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Shot largely on four Indian locations, Richard Attenborough's nine-time Oscar-winning biography of Gandhi is a sweeping epic that takes the viewer back to Britain's colonial past, covering all major events of Gandhi's political career from its beginnings in South Africa to the March to the Sea and India's independence, and contrasting the luxurious lifestyle of the foreign rulers with the poverty of those they governed; that India which, as Gandhi soon realized, not only the British didn't understand, but whose population also could not have cared less about the activities of the Indian Congress Party, at the time little more than a group of well-to-do city dwellers mentally and socially almost as far removed from the rest of their country as the British.Read more ›
Based on his approach here, Attenborough seems to have learned much from such masterful British film-makers as David Lean, for the use of scenery, topography, and natural surrounding of the characters as they wind through the more than 40 years of story line is breath-taking. His methods owe much to the kind of subtle insinuation of the local environment David Lean in particular used so memorably in movies like "Bridge Over The River Kwai" and "Lawrence of Arabia" (see my reviews) in making the scenery more than an incidental player in the storyline. Seeing Gandhi immersed in the incredible multidimensional diversities that were (and are) India helps the viewer as we begin to understand just how incredible his efforts were to unite the country with his strange yet irresistible moral authority, an authority that all of the various factions recognized and respected as the authentic thing.Read more ›
Gandhi was a great man. What a tale it is, from being a reletively simple, unknown attorney to becoming one of the greatest world leaders in history. His turning point moment came when he was thrown off a train for sitting in the first class car in South Africa. He would not allow for Indians to be treated like third class citizens anymore and moved towards equality. Not only did he achieve the smaller equalities, but he overthrew the British Empire's occupation and at long last freed India.
I will spare the blow by blow of this movie, as it tells his story so well (if just glossing over just a few of his major points and good works for people). But this movie, as well as his written work, taught me how to be a better person. Despite how corny and silly that may sound of me, I learned not to complain. Even the scummiest of jobs (ex. rake and cover the latrine) you do with joy. People lash out at others when they are angry and unhappy, and yes they hurt you, but you will not be beaten down if you realize that happiness is not handed to you but earned by our own efforts. I always remember his words in my darkest hours ...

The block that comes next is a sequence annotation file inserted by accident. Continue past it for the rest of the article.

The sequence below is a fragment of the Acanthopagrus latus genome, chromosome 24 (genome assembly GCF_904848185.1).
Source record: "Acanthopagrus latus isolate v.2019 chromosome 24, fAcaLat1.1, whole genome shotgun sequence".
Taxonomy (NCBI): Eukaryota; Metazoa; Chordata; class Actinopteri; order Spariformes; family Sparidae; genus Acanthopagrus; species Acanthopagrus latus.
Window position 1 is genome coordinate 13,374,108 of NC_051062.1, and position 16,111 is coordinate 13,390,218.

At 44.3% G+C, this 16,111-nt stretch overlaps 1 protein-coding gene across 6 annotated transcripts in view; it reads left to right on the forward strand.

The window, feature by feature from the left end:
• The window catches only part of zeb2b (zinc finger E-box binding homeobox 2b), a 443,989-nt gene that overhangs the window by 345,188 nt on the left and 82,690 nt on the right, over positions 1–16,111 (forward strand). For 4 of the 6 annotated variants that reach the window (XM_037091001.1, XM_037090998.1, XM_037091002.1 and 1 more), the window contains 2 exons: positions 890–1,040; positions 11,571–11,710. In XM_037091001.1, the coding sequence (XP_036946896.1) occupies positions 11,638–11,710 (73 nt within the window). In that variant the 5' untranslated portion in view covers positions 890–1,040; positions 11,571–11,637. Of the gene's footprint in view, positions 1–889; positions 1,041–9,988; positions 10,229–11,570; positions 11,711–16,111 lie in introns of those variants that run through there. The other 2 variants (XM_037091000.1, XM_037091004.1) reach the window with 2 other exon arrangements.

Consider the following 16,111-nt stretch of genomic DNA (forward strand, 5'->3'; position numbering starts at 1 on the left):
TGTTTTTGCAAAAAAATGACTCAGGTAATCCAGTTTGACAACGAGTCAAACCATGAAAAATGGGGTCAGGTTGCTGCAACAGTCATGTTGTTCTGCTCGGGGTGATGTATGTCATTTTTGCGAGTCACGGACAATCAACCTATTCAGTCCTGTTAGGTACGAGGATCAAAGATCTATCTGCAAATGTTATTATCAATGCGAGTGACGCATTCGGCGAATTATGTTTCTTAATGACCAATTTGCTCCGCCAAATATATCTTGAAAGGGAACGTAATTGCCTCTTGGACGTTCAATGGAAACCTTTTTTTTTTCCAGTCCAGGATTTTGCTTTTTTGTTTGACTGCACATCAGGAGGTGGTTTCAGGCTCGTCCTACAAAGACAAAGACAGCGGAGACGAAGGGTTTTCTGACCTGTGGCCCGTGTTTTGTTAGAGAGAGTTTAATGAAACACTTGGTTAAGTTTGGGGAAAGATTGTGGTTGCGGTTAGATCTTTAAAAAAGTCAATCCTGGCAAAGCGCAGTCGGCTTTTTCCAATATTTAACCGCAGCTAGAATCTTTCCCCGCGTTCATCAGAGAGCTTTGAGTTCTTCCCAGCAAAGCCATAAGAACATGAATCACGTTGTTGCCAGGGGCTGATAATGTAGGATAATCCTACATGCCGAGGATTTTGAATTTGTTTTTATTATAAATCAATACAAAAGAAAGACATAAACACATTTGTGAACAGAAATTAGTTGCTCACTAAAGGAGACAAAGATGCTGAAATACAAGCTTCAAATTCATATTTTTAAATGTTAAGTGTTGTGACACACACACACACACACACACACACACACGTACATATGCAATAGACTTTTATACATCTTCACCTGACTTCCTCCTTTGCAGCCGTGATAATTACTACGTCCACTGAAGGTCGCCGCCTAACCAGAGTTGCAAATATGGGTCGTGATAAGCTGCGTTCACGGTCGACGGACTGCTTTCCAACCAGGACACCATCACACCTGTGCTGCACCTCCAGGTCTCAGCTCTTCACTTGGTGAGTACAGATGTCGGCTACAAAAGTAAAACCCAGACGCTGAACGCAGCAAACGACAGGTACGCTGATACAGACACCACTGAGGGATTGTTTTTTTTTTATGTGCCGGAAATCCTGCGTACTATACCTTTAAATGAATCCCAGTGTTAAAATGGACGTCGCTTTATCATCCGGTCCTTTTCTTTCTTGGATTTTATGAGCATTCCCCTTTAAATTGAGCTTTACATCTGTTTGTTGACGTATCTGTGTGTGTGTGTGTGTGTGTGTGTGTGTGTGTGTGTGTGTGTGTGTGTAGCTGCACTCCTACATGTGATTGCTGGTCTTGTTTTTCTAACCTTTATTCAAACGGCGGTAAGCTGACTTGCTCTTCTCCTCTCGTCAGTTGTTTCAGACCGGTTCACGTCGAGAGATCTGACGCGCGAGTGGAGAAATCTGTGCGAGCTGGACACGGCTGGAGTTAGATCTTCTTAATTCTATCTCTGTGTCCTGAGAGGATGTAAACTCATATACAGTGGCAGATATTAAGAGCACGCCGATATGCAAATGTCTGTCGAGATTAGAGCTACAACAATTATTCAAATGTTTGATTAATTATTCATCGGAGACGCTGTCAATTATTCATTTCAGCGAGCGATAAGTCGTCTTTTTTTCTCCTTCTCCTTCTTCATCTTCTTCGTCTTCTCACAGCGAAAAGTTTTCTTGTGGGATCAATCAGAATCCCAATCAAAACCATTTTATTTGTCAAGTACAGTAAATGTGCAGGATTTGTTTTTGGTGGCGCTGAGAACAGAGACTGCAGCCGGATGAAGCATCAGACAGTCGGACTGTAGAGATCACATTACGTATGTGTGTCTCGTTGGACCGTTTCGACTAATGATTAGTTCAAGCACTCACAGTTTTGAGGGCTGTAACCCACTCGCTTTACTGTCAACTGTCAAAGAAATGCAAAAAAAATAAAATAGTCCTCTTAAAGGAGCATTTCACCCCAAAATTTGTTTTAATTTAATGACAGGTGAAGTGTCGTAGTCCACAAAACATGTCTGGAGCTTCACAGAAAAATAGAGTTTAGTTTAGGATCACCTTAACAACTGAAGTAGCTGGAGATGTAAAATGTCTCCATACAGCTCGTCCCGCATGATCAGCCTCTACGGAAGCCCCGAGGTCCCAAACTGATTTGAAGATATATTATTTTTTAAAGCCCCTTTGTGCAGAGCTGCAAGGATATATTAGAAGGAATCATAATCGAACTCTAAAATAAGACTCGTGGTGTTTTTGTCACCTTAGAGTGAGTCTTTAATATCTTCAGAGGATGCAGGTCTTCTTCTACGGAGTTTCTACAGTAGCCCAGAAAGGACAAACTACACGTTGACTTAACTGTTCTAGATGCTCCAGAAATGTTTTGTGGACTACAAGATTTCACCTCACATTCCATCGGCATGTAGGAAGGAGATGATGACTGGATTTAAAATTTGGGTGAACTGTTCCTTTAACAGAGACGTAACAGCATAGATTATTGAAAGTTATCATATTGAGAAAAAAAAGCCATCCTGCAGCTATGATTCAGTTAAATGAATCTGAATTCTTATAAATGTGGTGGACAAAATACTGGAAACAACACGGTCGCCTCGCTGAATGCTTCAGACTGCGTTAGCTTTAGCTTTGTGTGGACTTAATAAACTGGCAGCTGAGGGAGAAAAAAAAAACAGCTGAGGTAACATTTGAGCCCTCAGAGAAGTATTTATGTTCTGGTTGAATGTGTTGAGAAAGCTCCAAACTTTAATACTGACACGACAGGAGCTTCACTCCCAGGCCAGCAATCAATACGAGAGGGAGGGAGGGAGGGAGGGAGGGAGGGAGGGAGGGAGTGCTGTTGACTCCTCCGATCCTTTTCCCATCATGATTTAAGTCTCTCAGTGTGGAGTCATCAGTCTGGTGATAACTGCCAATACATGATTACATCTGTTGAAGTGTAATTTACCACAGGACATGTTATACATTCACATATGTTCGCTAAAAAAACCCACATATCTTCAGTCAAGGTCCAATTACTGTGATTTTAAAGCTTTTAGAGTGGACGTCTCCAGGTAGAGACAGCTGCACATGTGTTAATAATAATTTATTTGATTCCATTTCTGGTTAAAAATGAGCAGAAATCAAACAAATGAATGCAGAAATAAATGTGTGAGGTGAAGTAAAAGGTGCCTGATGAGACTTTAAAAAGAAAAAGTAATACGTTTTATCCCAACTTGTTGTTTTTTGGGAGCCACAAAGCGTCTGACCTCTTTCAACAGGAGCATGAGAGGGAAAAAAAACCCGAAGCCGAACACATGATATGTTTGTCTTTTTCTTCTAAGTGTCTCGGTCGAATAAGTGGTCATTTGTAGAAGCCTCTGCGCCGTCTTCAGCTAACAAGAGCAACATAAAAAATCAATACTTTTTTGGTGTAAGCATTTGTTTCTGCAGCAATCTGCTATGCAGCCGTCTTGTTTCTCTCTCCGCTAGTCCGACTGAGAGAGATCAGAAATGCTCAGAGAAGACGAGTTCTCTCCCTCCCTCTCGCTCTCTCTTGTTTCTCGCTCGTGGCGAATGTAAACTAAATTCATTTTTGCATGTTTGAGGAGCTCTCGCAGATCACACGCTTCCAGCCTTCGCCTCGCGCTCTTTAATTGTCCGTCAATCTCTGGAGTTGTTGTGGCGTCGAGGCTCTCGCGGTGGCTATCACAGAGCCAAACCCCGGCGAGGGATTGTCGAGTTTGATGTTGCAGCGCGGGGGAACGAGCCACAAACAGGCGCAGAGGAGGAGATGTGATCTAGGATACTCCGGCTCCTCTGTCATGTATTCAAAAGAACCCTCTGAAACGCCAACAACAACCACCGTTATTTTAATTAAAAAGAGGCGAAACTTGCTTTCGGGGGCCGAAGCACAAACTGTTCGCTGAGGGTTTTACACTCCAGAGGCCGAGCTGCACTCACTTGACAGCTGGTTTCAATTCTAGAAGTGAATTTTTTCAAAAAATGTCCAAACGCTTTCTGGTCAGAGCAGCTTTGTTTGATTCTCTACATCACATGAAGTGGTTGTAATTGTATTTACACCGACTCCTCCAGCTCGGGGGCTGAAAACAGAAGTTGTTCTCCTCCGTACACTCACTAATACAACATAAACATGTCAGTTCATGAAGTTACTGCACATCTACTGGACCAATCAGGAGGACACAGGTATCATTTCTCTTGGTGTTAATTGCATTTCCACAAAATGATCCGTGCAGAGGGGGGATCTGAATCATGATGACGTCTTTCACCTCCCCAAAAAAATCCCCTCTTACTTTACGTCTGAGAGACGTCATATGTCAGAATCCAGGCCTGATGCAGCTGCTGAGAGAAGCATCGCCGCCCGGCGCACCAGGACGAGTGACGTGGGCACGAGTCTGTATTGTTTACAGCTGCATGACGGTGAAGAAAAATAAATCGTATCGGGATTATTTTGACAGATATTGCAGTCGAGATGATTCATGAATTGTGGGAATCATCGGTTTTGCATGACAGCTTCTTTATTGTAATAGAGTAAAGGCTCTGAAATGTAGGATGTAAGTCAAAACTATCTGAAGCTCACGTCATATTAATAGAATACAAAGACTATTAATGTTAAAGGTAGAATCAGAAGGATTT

"When I despair, I remember that all through history the ways of truth and love have always won. There have been tyrants and murderes, for a time they can seem invincable but in the end they always fall. Think of it. Always."
If that doesn't bring tears to your eyes, then nothing will.
Most Recent Customer Reviews
Beautifully produced, and a thoughtful presentation of Gandhi's long and eventful life. I believe they made it as understandable to a western audience as it can ever be. Read morePublished 2 days ago by Yours in Indignation
Just a glimpse of perhaps one of the greatest and kindest humans to walk the earth. Well directed and played. Keeps your attention the whole time. Read morePublished 2 days ago by Raymond B.
We've loved this movie for years. This edition has some truly great extras on the second disc.Published 7 days ago by mrshvd3
This is an incredible portrait of an incredible man performed incredibly by Ben Kingsley. He takes on Gandhi's character so thoroughly that I felt I was watching old newsreels (in... Read morePublished 13 days ago by Michael
A classic. I watched with my daughter who is 10 and loves history. She enjoyed it as well.Published 27 days ago by D. Hoppe
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